Yesterday saw the launch of the long-awaited dementia-friendly, community initiative: Dementia Friends. It feels refreshing that this national scheme will be led by volunteers – people who know first hand what dementia means – SO much more than just people struggling to remember things.
In an ideal world, of course, people might naturally notice someone struggling in the bank or at the supermaket check-out – and, of course, some people do. It wouldn’t take a training course for people to learn about kindness and empathy. But in today’s busy world, I love the fact that people can engage with this new initiative in as big or as small a way as they can manage.
For me, this is part of a civilised society – looking out for each other in a normal, compassionate way. Noticing if someone needs help – and having a little insight into how to respond.
I posted these sentiments yesterday in our LinkedIn group and someone whom I respect very much challenged me, suggesting it was about middle class do-gooders. patronising, an “abuser’s dream”…
Well this is a snippet from my personal experience…
It was the young girl “Katy” in the corner shop (not the manager) who realised that, as the weeks went by, my late Mum-in law needed a little extra help on her regular shopping trips. She made time for Betty and helped her when others were irritated by her slowness and the physical space she took up in a small shop. A frail lady but, wielding a shopping trolley and a stick, she sometimes “got in the way” of people with all too busy lives.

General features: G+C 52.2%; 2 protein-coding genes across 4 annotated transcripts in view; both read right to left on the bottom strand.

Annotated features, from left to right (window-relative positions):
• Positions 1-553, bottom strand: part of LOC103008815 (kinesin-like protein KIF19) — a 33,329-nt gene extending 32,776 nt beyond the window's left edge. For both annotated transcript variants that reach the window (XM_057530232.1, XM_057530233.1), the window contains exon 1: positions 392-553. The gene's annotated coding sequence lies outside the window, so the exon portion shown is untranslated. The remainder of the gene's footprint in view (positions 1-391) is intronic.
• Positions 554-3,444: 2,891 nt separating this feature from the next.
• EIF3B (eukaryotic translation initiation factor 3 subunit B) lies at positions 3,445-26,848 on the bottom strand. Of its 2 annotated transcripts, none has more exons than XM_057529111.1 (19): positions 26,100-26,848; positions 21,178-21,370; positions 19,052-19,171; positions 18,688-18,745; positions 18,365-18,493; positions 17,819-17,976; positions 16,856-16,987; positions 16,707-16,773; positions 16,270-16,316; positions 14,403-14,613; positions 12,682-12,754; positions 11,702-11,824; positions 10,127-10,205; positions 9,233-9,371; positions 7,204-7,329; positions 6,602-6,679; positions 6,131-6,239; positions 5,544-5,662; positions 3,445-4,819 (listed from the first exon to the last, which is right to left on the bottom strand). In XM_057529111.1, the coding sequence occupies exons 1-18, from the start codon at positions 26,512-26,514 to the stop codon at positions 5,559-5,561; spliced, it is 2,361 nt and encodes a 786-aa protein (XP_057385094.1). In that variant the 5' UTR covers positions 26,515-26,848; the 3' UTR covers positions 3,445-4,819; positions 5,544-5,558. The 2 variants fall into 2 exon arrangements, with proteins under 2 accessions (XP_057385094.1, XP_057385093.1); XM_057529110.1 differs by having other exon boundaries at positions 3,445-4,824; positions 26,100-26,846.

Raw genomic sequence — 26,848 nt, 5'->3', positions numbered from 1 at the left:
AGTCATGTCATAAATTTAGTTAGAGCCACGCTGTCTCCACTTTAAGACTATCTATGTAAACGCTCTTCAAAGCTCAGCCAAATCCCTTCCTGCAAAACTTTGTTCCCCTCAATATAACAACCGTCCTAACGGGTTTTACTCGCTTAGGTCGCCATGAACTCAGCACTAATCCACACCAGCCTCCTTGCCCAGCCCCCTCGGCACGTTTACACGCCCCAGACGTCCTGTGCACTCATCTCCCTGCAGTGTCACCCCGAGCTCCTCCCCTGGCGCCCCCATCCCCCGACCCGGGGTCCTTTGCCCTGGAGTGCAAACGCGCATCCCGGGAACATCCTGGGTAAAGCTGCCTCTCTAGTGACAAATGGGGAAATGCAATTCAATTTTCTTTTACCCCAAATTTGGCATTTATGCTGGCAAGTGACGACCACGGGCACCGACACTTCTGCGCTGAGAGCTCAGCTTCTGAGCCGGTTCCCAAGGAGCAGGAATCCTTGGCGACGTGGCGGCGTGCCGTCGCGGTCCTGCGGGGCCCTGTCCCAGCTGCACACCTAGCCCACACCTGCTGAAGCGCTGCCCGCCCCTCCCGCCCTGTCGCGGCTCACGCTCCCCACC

Katy tipped us off when, for example, Betty started to cross the road directly outside the shop rather than using the pedestrian crossing. She told us when she was buying things she clearly didn’t need (Betty had OCD as well as dementia and started buying large stocks of the same thing, forgetting she had bought them previously). I could see Katy was nervous about mentioning this, about “interfering”. It would have been much easier to say nothing.
But, as we know all too well at the moment, it takes far more courage to speak out than to remain silent or turn a blind eye.
This girl wasn’t interfering – she was showing her natural concern and kindness, something we all need in our lives. Training can help, but learning about dementia as a condition can only go so far. Real learning comes from opportunities to understand, to feel empathy… to “walk in my shoes”.
I don’t know enough about Katy to know whether perhaps she had first hand experience of dementia. I suspect not – she was just a naturally kind girl. I do know, however, that I am eternally grateful to her.